With the arrival of second semester, many seniors are now looking past the waning months of high school and thinking about their future. For some, next year entails attending a university, working full-time, or attending a gap year. Anna Del Savio, Cleveland graduate of 2015, decided to pursue an alternate opportunity, called a “bridge-year.”
For her bridge year, Del Savio lives in a small town called Otavolo, Ecaudor and participates in Global Citizen Year, which is a non-profit enterprise that aims to build “self-awareness, global skills, and grit.” The program is called a bridge year rather than a gap year because it “really stresses that taking a year off between high school and college for an experience like this, where you’re learning so much about the world around you, shouldn’t be seen as just a gap between high school and college,” Del Savio said. “The learning from this year will definitely help me succeed in college afterwards.”
Del Savio found out about Global Citizen Year through an email when she applied to The New School in New York City. While abroad, she is enrolled at Eugene Lang College and will receive a year of credits for language learning, her apprenticeship, and an online reading-based class about globalization. After her joint fellowship, she will return to New York City to complete college at The New School.
Del Savio has lived in Ecuador for nearly six months and has one month left in her program. She has stayed in the same community her entire time, which differs from many gap-year programs where students travel to various places. “I think this is a huge benefit in the experience because you’re actually being immersed in a new culture,” Del Savio said. “Settling into a routine, finding a new family, and living a genuine life somewhere makes the experience a lot more valuable for the students, and it’s also significantly more beneficial for the communities you’re interacting with.”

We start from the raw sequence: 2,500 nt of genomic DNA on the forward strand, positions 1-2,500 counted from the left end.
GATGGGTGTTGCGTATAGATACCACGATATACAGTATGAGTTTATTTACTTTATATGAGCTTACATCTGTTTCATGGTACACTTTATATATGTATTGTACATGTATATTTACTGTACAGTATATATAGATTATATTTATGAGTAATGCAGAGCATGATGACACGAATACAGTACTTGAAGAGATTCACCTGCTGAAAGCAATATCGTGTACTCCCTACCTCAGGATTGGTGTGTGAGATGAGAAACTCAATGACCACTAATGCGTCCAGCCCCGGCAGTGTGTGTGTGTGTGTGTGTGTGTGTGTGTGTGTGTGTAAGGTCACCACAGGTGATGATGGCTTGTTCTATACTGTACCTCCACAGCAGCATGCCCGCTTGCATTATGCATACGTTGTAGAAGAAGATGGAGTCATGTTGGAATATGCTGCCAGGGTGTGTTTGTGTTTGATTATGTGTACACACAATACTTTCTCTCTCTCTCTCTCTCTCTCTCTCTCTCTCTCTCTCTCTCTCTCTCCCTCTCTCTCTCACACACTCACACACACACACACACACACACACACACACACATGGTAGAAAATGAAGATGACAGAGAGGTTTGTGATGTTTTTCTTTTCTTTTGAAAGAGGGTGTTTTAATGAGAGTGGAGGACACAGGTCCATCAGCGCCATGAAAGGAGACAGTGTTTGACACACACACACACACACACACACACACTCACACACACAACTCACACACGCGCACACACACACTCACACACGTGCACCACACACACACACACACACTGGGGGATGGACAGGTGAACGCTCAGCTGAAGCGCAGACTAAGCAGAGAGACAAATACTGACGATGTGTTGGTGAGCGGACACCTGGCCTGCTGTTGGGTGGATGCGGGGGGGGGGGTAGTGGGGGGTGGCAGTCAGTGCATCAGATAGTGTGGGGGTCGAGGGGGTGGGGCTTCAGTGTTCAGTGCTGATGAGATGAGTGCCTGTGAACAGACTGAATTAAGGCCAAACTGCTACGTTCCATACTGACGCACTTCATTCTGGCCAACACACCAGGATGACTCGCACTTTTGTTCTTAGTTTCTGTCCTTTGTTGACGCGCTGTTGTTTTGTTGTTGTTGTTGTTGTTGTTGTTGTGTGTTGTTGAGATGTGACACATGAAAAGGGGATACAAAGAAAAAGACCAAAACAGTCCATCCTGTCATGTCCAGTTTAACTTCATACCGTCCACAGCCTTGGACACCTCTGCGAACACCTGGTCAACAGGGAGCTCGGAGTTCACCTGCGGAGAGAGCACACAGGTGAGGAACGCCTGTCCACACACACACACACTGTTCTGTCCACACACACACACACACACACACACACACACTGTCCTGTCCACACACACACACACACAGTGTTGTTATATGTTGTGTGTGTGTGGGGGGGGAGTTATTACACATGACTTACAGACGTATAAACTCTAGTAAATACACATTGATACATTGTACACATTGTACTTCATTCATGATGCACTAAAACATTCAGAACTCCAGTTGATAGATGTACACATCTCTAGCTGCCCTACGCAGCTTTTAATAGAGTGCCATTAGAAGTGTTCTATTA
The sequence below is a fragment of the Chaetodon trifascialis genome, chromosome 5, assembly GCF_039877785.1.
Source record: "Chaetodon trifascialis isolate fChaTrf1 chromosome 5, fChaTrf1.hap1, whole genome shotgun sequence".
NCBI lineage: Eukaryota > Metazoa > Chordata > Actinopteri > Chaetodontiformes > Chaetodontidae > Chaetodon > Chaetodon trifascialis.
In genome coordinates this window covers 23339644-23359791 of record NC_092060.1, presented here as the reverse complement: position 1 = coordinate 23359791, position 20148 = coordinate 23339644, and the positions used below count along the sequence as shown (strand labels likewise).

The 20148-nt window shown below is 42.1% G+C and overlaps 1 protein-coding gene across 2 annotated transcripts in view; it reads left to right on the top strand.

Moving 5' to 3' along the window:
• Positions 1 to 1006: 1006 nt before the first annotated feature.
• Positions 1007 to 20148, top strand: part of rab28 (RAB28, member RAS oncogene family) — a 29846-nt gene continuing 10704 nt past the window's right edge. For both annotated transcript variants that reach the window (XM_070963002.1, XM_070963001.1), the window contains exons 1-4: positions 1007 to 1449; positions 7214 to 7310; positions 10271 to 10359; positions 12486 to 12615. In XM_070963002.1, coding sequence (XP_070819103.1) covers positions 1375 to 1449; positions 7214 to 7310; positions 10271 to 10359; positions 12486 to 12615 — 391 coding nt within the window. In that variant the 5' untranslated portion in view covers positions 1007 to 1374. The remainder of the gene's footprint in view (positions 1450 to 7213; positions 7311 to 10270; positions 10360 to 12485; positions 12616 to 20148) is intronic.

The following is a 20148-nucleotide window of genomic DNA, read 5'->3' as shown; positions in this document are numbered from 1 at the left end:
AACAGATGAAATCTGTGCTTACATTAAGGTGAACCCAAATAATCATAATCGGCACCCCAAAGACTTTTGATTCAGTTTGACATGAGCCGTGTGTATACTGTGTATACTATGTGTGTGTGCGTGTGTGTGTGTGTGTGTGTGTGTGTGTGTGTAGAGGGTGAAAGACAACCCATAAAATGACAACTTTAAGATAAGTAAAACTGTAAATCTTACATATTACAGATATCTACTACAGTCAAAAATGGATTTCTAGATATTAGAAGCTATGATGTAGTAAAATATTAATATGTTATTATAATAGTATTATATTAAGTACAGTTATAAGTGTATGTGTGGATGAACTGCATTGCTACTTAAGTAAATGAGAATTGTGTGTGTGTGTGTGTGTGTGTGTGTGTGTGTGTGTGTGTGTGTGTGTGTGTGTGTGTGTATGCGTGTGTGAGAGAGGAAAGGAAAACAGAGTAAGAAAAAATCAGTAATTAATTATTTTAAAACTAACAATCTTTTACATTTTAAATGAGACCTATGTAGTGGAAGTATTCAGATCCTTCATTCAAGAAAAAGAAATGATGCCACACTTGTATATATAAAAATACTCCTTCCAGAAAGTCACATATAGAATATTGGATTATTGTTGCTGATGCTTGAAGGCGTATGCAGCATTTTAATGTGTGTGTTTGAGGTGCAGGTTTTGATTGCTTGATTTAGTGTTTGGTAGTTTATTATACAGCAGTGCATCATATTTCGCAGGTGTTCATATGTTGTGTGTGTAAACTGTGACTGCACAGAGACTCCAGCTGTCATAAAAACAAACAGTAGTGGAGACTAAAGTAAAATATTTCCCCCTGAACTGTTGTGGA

She further expressed the benefits of settling into a community for a longer period of time in order to gain cultural understanding and learn about another family’s daily life. “This is seven months where you’re not expected to be making some big difference in your community; you’re just supposed to be there, listening,” Del Savio said.
During the day, Del Savio works as a teacher’s aide in a small Montessori school for children with disabilities. They tailor normal curriculum to individual students based on their capabilities. Oftentimes, school is filled with singing, art projects, and worksheets. Around 12:30, Del Savio goes home eat lunch with her family, which includes her three sisters, parents, and grandpa. In the afternoons, she does marketing work for a group of artisans that make jewelry for sale in the United States.
Within Global Citizen year, students have the opportunity to meet countless people, including those in the apprenticeship and a host family. “I really love my host family, and all the memories with them are just things that I wouldn’t think twice about at home, like my mom and sisters going through my hair to delouse me when I got lice from the kids at school.”
Del Savio’s bridge year has been an extremely rewarding experience. She recommends the program to those seeking to travel and learn about a new culture, but she understands that everyone’s preference differs. “For me, with this being my first time out of the country, I definitely feel like an infant here so I wanted a support staff rather than feeling totally on my own, to learn about the culture, the language, even little safety things like which taxis to take in Quito. Global Citizen year provides support but also lets you have independence.”